To achieve biodiversity in the garden, we should first of all avoid monoculture, i.e. growing the same plants on one field or a fragment of the garden especially on a larger area. Why? Because every horticultural monoculture, whether conventional or organic, is foreign to nature, contrary to the laws of nature, contrary to the principle of biodiversity.
Organic horticulturalists and organic farmers integrate nature’s diversity into their system and make full use of it. We grow a wide variety of plants, we use crop rotation, changing plants every year on different areas…”. Robert Rodale
In nature, plants of one species rarely grow in large numbers close to each other. Usually the abundance of plants in a given space is enormous. An example is any environment that is close to nature, such as wild meadows, primeval forests or even wastelands. Such diversity ensures the biodiversity of all life, both above and below ground, including insect and microbiological life in the soil. This in turn translates into to maintain the ecological balance in the whole environment which is the best protection against pests and diseases.
Since one of the assumptions of traditional organic horticulture is to manage as much as possible in accordance with the laws of nature, observing the rule of biodiversity should always be the basis for it. Biodiversity should apply to all crops – from vegetables, ornamental plants, fruit trees and bushes, to herbal and berry plantations, green fertilizers and after crops.
Avoid Excessive Cleanliness to Remain Biodiversity in the Garden
The classic row of vegetables, herbs, flowers or other crops on chemically treated or solidly soil, found in most gardens, is ideal for feeding pests. Why? Because plants growing in this way are found by various pests that are bypassing gardens very easily. Then they feed on them and lay eggs.
If we remember about biodiversity in the garden and sow around vegetables or ornamental plants other plants or just leave weeds, the chance of attack is lower. It is important that there is no bare ground, but always something green, because, as scientific research has shown, insects mainly react to this colour. We also know that aphids react even more strongly, even to the shade of green.
Plants that are greener, as happens with nitrogen over-fertilization, are more likely to be sitted by insects. Adhering to this, principle of biodiversity is the simplest ecological protection, the simplest way to mislead insects. Sowing other plants in between rows, or leaving weeds in them, especially when they are not in excess, also protects against attacks by soil pests, such as grubs. This has been confirmed to me by many organic gardeners and farmers. When weeds remain on the bed, then grubs also feed on them. This indirectly reduces damage to the main crop.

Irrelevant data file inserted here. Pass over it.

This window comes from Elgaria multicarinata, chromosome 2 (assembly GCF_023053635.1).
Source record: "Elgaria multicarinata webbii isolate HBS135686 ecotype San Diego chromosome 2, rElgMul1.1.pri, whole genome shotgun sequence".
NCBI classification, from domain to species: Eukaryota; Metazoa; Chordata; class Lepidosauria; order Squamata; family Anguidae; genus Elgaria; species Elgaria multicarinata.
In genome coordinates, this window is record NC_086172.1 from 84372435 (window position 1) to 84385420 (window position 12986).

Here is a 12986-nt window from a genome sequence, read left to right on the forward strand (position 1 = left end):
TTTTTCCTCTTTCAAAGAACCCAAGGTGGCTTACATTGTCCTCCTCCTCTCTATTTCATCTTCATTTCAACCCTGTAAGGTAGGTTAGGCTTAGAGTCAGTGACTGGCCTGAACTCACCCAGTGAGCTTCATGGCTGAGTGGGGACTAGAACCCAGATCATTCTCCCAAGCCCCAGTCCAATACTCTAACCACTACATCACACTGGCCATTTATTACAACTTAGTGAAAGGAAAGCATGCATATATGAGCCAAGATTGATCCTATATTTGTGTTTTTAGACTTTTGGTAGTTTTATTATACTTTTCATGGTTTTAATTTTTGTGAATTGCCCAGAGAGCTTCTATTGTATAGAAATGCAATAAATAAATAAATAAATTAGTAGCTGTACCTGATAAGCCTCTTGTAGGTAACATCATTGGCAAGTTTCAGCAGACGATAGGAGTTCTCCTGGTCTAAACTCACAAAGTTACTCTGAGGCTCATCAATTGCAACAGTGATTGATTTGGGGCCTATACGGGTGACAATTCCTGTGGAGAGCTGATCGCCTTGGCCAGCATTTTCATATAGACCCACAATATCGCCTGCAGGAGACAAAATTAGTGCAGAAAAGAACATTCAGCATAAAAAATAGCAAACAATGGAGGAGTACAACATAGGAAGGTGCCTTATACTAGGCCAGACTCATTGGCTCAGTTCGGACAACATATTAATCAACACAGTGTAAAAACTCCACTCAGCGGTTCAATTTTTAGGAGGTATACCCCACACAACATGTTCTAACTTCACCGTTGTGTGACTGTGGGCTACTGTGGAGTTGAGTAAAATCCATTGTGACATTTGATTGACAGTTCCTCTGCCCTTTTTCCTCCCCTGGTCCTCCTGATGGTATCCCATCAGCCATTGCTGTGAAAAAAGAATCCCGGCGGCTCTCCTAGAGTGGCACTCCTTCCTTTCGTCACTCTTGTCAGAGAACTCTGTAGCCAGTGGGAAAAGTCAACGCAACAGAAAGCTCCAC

When the soil is thoroughly cleaned of weeds, e.g. the row of vegetables grows on clean soil. Such an effect is given by methods of weed control with chemicals, but also with some methods considered organic, such as burning or manual weeding. Then the grubs attack more intensively the only available food for them, which are the roots of vegetables and other cultivated plants.
Strip Cropping Systems
Strip cropping systems are very popular in organic gardens. Why? Because they are one of the very simple methods of exploiting the beneficial vicinity of plants and thus become an effective form of plant protection against pests and diseases orclimatic factors such as wind. Strip crops are also the easiest way to respect the principle of biodiversity in the garden. Another advantage is that the plants use the nutrients very well. However, this popular system is not a great novelty. The principles of strip cultivation are commonly practiced in home gardens or orchards where, the plants of one species are often planted in rows alongside other plants.
It was common to plant cucumber plantations with corn to protect them from the wind and create a favourable microclimate for this plant. Fruit bushes, e.g. raspberries, currant bushes are planted in strips in the same way. When visiting numerous organic farms, especially those specializing in vegetable cultivation, I found out that striped cultivation is something normal for them and has been used for years in their everyday life. Among other things, this also facilitates the mechanical treatment of the plantation.
7 Benefits of Strip Crops
- The correct spacing and selection of the plants guarantees a mutually beneficial effect on each other and biodiversity.
- Long strip crops facilitates cultivation and harvesting.
- Strip tillage usually produces a higher yield per plant. This is due to several factors. Firstly, the so-called boundary effect works here. The plants on the edges of the fields or beds are usually larger, more mature, healthier than those growing inside the field, beds or plantations from the same area. Secondly, the root systems of plants make better use of both soil components and climatic factors such as light.
- Better aeration and drying of the fields. This protects crops from fungal infections. Fungal diseases become less dangerous especially during weather anomalies, heavy rainfall, poor air movement, etc. A suitable crop rotation that introduces crop diversity reduces losses due to pest infestation. Their development is usually less intense.
- Weather protection, e.g. strips of taller plants such as corn, is a good protection against drying winds for trench or legume plants strips.
- The susceptibility of plants to drought is reduced as more dew settles in the strips.
- Easier introduction of legumes, which enriches the soil with nitrogen and organic matter. It also protects the soil after harvest from erosion.
When choosing a set of plants for strip tillage ensure that the plants planted next to each other support each other more than disturb, so that the benefits are greatest.